Two intrepid librarians

Two intrepid librarians review the best nonfiction books for children

Friday, September 23, 2022

American Murderer


American Murderer: The Parasite That Haunted the South
by Gail Jarrow
Calkins Creek, 2022
Gades 6 and up
On shelves Sept. 27, 2022

American Murderer is the highly anticipated third book in Gail Jarrow's Medical Fiasco series.  Jarrow is known for writing about medical conditions and illnesses from an historical perspective. Her latest work focuses on a mystery illness that plagued rural communities in the South at the turn of the 20th century. 

Readers will be drawn into the story from the first chapter (entitled "Vampire") as Jarrow describes a "deathly, pale, hunched-over figure" standing on a train platform. A scientists on the train indicates the man is a victim of "America's bloodsucking murderer."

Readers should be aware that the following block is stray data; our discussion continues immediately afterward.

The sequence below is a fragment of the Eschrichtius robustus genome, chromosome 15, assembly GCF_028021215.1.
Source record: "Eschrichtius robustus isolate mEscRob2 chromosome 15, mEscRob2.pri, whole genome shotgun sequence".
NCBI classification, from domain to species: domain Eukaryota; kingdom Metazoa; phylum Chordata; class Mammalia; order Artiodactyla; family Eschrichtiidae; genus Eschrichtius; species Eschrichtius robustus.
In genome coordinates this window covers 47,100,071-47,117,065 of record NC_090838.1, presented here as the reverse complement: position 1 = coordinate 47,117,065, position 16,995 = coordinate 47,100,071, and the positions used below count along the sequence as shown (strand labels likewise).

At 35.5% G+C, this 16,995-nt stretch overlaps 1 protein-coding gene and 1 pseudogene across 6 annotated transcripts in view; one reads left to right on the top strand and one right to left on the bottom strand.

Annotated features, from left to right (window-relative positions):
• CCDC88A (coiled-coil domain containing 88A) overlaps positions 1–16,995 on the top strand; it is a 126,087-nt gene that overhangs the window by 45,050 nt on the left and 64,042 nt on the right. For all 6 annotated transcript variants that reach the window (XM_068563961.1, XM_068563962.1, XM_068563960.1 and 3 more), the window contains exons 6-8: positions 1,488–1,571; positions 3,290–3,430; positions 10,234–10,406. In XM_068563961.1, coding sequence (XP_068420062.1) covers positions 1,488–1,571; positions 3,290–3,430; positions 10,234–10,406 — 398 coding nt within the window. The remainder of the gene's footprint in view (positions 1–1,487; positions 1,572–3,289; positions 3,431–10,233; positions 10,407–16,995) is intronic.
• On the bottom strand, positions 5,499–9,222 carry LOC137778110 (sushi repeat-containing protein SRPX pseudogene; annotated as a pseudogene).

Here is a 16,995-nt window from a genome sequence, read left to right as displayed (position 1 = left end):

The medical mystery is solved by parasitologist, Charles Wardell Stiles, who studied parasites and hookworms in Europe. Stiles identified the Necator americanus or American Murderer, a bloodsucking parasite that attaches to the intestines and cause anemia. pica and malnourishment. While Stiles traveled through the South sharing a cure for hookworm, Arthur Loos was determined to figure out how Americans are getting infected with the parasite. This leads to the story to another medical mystery for scientists to solve.

The engaging narrative grounded in mystery will keep readers turning the pages. Microscopic images of hookworms magnified 700 times (such as the cover image) are terrifying and fascinating. Primary documents such as posters, newspaper articles, cartoons, and photographs are thoughtfully placed throughout the book.

Equal parts science and history, readers will be surprised to learn how doctors, politicians and the public viewed and responded to this common and debilitating illness dubbed the "lazy germ." As government and philanthropic groups were created to study and eradicate hookworm in the South, the book explores issues of class, race, geography, and social status. Jarrow finds connections to present day in the final chapter, "The BloodSucker Lives On."

Highly recommended for public libraries, school libraries, and biology and American History classes. 

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